The prevalence of childhood obesity in the United States is at an all-time high, putting an increasing amount of young Americans at risk for a host of cardiometabolic conditions. Approximately 13.7 million children and adolescents in the nation are obese, with Hispanic and non-Hispanic black children disproportionately affected. New research aims to identify potential risk factors which could be modified to promote early intervention and decrease the incidence of childhood obesity and its long-term complications.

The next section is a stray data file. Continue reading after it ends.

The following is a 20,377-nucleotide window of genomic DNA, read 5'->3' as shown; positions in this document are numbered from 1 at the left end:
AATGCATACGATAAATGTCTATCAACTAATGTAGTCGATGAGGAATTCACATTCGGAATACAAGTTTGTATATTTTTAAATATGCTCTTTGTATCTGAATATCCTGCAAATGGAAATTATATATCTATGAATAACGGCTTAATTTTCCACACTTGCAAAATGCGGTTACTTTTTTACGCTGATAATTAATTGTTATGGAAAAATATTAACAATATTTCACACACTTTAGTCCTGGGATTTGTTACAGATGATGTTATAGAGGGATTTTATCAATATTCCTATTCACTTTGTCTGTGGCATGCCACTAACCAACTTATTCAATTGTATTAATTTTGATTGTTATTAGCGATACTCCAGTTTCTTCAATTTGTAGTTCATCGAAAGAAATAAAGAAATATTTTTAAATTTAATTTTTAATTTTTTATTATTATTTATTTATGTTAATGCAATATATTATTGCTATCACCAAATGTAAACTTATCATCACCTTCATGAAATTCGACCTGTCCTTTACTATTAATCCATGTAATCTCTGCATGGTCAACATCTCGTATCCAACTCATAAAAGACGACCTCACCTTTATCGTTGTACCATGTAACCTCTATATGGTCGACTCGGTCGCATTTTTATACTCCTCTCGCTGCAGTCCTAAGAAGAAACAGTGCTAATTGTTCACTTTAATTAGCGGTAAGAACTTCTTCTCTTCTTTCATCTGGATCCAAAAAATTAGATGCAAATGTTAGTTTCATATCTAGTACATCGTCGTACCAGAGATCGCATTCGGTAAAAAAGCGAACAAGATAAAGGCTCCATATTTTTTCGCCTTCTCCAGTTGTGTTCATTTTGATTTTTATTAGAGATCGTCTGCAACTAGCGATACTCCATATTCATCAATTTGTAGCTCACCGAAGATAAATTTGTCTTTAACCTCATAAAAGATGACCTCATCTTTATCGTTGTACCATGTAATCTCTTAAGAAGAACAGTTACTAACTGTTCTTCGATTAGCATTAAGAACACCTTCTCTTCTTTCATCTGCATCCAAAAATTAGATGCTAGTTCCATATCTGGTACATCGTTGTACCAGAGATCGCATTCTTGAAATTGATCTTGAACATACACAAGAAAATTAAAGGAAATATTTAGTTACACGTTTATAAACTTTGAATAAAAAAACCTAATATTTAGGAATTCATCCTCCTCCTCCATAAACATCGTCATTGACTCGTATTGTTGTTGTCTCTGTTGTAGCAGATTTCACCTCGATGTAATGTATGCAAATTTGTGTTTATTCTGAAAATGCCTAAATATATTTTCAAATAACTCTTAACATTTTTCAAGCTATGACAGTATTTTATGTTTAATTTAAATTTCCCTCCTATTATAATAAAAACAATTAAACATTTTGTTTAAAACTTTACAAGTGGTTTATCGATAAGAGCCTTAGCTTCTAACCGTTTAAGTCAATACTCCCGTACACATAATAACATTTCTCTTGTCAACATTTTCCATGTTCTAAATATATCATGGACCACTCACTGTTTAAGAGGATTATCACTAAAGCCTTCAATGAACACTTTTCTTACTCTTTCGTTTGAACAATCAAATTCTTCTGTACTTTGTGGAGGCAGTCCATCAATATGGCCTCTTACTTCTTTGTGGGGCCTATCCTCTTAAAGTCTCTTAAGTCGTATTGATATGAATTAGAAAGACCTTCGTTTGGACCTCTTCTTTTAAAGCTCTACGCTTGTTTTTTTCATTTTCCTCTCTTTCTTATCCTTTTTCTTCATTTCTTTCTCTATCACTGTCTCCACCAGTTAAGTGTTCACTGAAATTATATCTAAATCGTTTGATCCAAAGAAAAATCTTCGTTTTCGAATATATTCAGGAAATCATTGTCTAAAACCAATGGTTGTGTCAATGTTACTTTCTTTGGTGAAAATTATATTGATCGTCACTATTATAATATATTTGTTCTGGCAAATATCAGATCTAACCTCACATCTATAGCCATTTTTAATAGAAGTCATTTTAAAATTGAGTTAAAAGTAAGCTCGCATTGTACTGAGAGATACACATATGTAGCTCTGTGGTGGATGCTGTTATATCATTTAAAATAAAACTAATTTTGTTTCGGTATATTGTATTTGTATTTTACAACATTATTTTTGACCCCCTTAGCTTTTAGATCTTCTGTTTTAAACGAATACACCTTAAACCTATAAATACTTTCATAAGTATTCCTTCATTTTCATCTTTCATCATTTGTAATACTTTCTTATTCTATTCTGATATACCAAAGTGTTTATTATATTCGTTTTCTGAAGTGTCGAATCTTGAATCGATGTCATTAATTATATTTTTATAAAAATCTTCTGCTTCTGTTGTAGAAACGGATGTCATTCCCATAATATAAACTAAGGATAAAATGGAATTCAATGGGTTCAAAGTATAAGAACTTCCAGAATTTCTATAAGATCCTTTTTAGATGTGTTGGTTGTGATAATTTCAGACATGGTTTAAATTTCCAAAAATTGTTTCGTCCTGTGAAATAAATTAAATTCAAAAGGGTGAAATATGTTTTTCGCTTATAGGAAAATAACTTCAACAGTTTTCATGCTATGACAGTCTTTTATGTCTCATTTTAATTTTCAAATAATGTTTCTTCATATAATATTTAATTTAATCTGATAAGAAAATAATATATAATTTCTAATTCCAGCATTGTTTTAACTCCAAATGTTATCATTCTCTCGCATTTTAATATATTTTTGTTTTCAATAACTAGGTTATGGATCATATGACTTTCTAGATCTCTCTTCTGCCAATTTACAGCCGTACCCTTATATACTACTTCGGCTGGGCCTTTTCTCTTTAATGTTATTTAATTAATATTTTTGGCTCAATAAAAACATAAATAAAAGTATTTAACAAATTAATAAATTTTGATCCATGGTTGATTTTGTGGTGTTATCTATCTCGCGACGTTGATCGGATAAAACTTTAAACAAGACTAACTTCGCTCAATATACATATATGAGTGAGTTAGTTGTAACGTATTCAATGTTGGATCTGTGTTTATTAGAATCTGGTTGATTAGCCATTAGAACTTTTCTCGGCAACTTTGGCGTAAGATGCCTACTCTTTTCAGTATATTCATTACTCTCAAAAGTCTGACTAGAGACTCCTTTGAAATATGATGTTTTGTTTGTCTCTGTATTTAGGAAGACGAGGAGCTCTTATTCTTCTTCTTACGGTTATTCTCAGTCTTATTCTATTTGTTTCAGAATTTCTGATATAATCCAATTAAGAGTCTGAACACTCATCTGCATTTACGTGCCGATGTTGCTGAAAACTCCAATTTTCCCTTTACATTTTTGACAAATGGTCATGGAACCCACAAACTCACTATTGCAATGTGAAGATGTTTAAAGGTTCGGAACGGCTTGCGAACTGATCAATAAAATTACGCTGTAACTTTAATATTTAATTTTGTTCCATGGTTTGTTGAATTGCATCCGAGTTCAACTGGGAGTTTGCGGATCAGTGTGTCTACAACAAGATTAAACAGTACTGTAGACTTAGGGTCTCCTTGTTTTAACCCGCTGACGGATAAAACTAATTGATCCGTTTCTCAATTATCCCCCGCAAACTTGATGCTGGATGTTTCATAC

The prevalence of obesity in the American population shows few signs of regression, which increasingly draws concern for younger demographics. Obesity is the most common nutritional disorder affecting younger age groups with approximately 21-24% overweight and 16-18% obese children and adolescents. The complexity and multifactorial nature of the disorder make treatment strategies difficult; long-term complications associated with childhood obesity emphasize the need for improved efforts in prevention and condition management. Obese children and adolescents are predisposed to insulin resistance, type 2 diabetes, hypertension, hyperlipidemia, liver and renal disease, as well as reproductive dysfunction and face an increased risk of adult-onset obesity and cardiovascular disease.